Copyright: Warner Bros.

Sunday night, Argo—the Ben Affleck film portraying the rescue of U.S. Embassy staffers from Iran—won best picture at the Oscars. Iran may have boycotted this years’ Academy Awards by pulling its film submission, but it certainly didn’t ignore Argo’s Oscar win. The biggest winner may have been U.S. public diplomacy efforts, given Argo’s recent underground popularity in Iran.

Affleck was ecstatic, thanking the people of Iran “who live under terrible circumstances.” The Iranian government wasn’t so pleased. According to an Iranian state media opinion piece, “The only award the makers of Argo deserve is a criminal conviction for crimes against humanity.”

Argo, a mostly true story, portrays the escape of six American diplomats from Iran following the 1979 U.S. Embassy seizure in Tehran. The CIA smuggled the diplomats out of the country disguised as a fake film crew. (Read the declassified CIA account here.)

To most, Argo is a popular film about the undercover escape of endangered diplomats. But to the Iranian government, Argo and its Oscar are pure U.S. political propaganda. Iranian state media portrayed Argo as an “advertisement for the CIA…replete with historical inaccuracies and distortions” and “against Iran and artistically invalid.”

Iran’s first problem was with Argo’s subject, which obviously doesn’t paint the Iranian revolution in quite the same light as President Mahmoud Ahmadinejad and Ayatollah Seyyed Ali Khamenei prefer.

“The Iranophobic American movie attempts to describe Iranians as overemotional, irrational, insane, and diabolical while the CIA agents are represented as heroically patriotic,” Press TV stated.

Iran’s second problem relates to Michelle Obama, who announced Argo’s Oscar appearing via video feed. Iran saw the First Lady’s Oscar participation as politically motivated.

Iran banned Argo, outlawing showings in theatres and forbidding the sale of DVDs. Nevertheless, Argo is rampant within Iran; bootleg DVDs can be purchased in Tehran for about a dollar. Argo—complete with Persian subtitles—is the biggest hit in years for underground DVD sellers.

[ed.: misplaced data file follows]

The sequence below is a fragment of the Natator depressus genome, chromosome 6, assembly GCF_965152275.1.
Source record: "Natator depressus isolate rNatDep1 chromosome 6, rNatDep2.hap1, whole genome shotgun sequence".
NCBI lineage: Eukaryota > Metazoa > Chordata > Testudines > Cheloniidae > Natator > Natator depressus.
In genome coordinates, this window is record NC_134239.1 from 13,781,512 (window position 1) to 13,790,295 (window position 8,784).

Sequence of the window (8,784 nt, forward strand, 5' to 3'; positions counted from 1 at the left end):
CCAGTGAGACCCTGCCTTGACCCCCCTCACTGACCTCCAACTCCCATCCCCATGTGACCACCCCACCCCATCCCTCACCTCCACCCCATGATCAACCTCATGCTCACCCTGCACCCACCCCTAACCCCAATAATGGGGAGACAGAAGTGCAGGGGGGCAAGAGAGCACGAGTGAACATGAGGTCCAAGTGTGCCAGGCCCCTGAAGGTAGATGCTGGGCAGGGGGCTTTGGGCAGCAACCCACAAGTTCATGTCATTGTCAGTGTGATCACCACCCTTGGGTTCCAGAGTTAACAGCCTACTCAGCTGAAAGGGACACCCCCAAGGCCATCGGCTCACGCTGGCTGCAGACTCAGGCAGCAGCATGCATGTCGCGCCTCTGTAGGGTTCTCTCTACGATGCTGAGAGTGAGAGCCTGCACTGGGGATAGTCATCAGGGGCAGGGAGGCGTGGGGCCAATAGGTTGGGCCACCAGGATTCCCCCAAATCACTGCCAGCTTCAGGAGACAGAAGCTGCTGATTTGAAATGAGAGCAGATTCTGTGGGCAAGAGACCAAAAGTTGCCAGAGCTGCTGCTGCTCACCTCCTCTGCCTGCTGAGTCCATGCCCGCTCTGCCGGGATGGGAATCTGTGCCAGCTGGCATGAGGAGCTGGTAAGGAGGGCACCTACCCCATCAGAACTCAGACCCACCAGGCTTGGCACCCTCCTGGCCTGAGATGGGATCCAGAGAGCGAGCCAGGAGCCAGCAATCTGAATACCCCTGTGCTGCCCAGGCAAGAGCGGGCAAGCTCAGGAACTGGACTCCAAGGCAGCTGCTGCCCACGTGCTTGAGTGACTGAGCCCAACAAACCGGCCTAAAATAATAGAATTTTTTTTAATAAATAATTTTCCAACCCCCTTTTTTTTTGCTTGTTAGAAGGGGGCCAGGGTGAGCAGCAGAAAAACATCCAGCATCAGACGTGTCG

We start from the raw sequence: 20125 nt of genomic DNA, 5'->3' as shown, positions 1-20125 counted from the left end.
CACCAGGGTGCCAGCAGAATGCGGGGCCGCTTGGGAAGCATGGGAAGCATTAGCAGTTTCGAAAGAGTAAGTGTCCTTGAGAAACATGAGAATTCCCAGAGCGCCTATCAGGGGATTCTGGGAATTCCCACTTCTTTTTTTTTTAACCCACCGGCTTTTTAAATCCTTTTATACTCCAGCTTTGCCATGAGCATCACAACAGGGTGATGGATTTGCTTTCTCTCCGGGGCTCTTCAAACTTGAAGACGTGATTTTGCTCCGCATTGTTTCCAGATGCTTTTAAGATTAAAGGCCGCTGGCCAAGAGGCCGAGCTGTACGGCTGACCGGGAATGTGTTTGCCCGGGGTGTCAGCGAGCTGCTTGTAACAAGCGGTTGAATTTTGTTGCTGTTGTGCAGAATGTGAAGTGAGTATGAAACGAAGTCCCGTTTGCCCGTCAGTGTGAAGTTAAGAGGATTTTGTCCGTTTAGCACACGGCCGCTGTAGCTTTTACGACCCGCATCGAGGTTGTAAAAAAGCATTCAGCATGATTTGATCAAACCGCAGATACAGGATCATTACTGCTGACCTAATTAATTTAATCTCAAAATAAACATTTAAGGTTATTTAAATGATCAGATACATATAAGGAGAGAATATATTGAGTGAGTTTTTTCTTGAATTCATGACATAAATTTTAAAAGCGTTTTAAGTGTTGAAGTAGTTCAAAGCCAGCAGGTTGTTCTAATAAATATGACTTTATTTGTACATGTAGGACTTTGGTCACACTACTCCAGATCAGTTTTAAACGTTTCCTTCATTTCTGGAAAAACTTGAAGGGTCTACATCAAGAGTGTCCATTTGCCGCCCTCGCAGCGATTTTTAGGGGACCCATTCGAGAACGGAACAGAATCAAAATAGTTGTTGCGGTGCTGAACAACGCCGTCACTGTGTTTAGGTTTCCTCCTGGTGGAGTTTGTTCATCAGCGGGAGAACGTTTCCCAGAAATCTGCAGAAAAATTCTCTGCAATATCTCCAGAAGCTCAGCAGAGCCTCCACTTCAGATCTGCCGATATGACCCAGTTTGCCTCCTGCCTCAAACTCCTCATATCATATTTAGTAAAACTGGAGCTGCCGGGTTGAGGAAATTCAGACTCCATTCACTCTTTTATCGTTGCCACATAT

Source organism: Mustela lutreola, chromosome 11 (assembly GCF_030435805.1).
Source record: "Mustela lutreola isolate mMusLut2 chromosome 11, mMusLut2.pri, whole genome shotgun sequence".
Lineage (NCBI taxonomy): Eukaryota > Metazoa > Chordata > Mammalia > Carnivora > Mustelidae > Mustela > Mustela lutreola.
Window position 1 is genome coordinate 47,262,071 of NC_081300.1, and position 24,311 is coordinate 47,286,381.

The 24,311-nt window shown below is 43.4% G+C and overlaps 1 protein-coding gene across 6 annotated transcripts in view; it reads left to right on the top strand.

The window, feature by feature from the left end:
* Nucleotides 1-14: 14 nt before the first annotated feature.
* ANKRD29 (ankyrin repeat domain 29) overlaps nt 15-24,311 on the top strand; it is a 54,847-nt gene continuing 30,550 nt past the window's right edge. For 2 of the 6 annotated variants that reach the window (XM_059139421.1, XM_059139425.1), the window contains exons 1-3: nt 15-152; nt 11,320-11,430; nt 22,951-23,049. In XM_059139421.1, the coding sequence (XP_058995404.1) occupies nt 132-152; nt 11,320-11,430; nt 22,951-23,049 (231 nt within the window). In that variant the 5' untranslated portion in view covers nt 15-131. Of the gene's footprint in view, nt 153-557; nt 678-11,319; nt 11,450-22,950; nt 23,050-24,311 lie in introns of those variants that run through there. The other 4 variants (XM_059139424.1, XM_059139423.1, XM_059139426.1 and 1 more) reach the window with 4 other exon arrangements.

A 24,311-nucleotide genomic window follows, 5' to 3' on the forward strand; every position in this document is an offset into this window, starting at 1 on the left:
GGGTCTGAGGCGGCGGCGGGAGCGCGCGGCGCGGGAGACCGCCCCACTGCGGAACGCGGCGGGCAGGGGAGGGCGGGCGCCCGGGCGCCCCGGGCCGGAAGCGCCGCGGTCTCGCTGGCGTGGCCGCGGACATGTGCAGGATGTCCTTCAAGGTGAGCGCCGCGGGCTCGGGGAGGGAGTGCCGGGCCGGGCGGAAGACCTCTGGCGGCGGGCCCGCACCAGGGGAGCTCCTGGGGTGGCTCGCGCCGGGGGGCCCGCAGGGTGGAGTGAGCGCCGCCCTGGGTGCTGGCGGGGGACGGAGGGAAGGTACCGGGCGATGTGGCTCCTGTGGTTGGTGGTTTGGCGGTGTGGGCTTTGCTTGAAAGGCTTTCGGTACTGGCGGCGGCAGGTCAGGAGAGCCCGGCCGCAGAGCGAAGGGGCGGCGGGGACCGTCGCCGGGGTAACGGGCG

As The Wall Street Journal wrote, “Argo is taking Tehran by storm, circulating hand to hand and house to house. Young hipsters in northern Tehran, fruit peddlers in the bazaar, teachers in the suburbs, parliamentarians, and members of the plainclothes Basij militia loyal to the regime have seen it.”

Argo’s influence concerned Iran enough to plan its own anti-Argo film. Iran’s Art Bureau is making “a big cinematic project…to give a true image of this historical event distorted in the American movie Argo.” The movie, called The General Staff, will be “unlike the American version which lacks a proper view.”

Perhaps Argo is filling a vital public diplomacy role where Voice of America’s Persian network (PNN) has been ineffective. Effective public diplomacy need not come from government broadcasting networks. Cultural communications including film, literature, and even popular products can communicate the United States’ diversity of discourse and traditions at least as effectively as official State Department broadcasting and online presence can. Popular diplomacy, like Argo, has the potential to promote further intercultural communication between Iran and the West.